Jaʿfar al-Sadiq

Jaʿfar al-Sadiq, Abu Abd-Allah, the sixth imam of the Imami Shiʿites. He was the eldest son of Imam Muhammad al-Baqir and, on the side of his mother, Omm Farwa, a descendent of Abu Bakr by four generations.[1] He spent most of his life in Medina, where he built up a circle of followers primarily as a theologian, Hadith transmitter, and jurist (faqih).

Ja'far al-sadiq
Ja'far 1.jpg
The historical tomb of Al-baqi was destroyed in 1926. Jafar al-Sadiq was one of four Shia imams buried here.
Native name
جعفر بن محمد الصادق‎‎
Born83 AH (c. 702 CE)
Medina, Umayyad Empire
Died148 AH, aged 62- 63 (765 CE)
Medina, Abbasid Empire
Resting placeJannat al-Baqi, Medina, Saudi Arabia
Known forThe 6th Imam of Shi'a
Spouse(s)Fatima bint al-Hussain'l-Athram, Hamīdah al-Barbariyyah
ChildrenMusa al-Kadhim, Isma'il ibn Jafar, Abdullah al-Aftah, Ishaq, ʿAli al-Uraidhi, Al-Abbas, Muhammad al-Dibaj, Fatima, Umm Farwah, Asmaa

An erudite jurist of Medina, al-Sadiq was associated with a wide range of scholars. Abu Hanifa, and Malik b. Anas, among other prominent figures, are alleged to have heard hadith from him. Regarded as a reliable traditionalist in Sunni circles, he is cited in several isnads (chains of transmissions). Al-Sadiq is credited with the construction of a legal system called Ja’fari school of law, which Shi’ites follow. He is also seen as an eminent ascetic and is revered in Sufi circles. According to the alchemist Jabir al-Hayyan, al-Sadiq was also a teacher in alchemy.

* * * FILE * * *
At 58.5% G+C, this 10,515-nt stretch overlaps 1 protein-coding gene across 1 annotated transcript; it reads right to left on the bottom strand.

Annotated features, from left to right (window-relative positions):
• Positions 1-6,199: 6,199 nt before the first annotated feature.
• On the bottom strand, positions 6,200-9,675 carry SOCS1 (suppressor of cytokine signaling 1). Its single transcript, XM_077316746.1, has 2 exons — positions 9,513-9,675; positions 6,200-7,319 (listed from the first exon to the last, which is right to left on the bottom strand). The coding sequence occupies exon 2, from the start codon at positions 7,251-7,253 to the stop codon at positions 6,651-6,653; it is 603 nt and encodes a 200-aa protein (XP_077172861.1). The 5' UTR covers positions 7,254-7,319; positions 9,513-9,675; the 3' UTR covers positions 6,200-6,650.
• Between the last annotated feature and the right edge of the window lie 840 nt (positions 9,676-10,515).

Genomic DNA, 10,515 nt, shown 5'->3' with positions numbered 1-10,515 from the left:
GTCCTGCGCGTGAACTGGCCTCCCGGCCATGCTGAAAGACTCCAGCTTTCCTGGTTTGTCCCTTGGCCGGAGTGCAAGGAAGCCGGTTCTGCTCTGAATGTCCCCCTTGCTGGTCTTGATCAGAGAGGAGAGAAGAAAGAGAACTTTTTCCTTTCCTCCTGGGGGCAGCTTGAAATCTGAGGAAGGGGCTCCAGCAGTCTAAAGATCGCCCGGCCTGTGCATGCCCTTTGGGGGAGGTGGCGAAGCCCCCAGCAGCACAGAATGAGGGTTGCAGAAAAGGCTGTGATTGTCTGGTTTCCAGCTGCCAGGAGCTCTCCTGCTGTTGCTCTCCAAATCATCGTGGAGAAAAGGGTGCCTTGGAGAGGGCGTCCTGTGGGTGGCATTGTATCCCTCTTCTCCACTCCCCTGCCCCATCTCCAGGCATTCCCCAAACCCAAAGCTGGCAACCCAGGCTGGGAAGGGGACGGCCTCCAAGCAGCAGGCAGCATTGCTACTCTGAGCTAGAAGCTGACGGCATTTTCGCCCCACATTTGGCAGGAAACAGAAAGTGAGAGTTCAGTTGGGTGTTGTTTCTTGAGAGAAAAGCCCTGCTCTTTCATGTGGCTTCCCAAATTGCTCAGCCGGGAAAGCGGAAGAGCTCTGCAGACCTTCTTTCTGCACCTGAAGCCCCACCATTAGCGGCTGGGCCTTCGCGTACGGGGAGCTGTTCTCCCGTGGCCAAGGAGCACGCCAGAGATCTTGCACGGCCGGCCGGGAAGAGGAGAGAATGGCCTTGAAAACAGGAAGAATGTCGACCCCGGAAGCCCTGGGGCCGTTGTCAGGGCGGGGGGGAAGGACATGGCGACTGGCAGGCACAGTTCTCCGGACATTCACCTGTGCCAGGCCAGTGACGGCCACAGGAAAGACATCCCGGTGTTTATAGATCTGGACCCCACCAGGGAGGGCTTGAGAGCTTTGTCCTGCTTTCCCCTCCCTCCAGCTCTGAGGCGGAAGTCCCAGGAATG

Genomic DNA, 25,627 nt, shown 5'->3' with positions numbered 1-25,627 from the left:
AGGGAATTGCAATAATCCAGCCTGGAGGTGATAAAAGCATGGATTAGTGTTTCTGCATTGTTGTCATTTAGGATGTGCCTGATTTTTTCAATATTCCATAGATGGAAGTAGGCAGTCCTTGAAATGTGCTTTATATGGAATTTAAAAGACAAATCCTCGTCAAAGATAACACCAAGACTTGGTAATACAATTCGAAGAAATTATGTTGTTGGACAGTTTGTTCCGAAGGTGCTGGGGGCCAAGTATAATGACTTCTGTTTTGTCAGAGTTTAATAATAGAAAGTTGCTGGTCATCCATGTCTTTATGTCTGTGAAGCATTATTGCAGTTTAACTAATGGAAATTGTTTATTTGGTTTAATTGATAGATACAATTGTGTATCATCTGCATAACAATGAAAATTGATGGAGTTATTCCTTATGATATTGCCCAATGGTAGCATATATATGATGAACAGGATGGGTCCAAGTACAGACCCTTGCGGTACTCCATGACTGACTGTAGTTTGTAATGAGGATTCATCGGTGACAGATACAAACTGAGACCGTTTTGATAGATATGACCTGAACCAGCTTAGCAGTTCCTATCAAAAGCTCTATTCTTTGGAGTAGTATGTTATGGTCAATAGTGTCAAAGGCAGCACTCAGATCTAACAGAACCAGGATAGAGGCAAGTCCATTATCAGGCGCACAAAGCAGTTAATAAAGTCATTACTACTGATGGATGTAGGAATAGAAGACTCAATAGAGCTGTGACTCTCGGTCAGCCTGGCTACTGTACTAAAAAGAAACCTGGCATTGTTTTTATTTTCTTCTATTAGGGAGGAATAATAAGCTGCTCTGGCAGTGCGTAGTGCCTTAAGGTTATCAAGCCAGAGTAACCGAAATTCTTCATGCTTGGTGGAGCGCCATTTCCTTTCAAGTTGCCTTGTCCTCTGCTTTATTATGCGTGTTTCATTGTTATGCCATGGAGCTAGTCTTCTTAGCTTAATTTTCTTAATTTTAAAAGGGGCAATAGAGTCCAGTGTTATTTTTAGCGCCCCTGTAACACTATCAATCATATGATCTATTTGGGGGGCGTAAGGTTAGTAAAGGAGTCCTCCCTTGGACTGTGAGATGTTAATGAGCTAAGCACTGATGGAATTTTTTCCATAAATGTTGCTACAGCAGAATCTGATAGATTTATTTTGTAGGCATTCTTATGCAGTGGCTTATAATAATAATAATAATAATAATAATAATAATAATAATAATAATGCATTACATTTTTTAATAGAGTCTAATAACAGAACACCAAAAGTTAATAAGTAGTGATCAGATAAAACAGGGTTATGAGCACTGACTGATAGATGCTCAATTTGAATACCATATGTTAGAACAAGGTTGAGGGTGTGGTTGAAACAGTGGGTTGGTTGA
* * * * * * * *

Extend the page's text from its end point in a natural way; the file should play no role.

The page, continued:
The most extensive biographical sources for Jaʿfar al-Sadiq are to be found amongst the various Shiʿite branches, though the exact date of his birth, or his accession to the imamate are uncertain. Most sources mention 83/702 for his birth [2] Similarly, the date when he became imam [3] is recorded as 117/735 in most sources.[4] His death date is almost universally agreed to have been 148/765.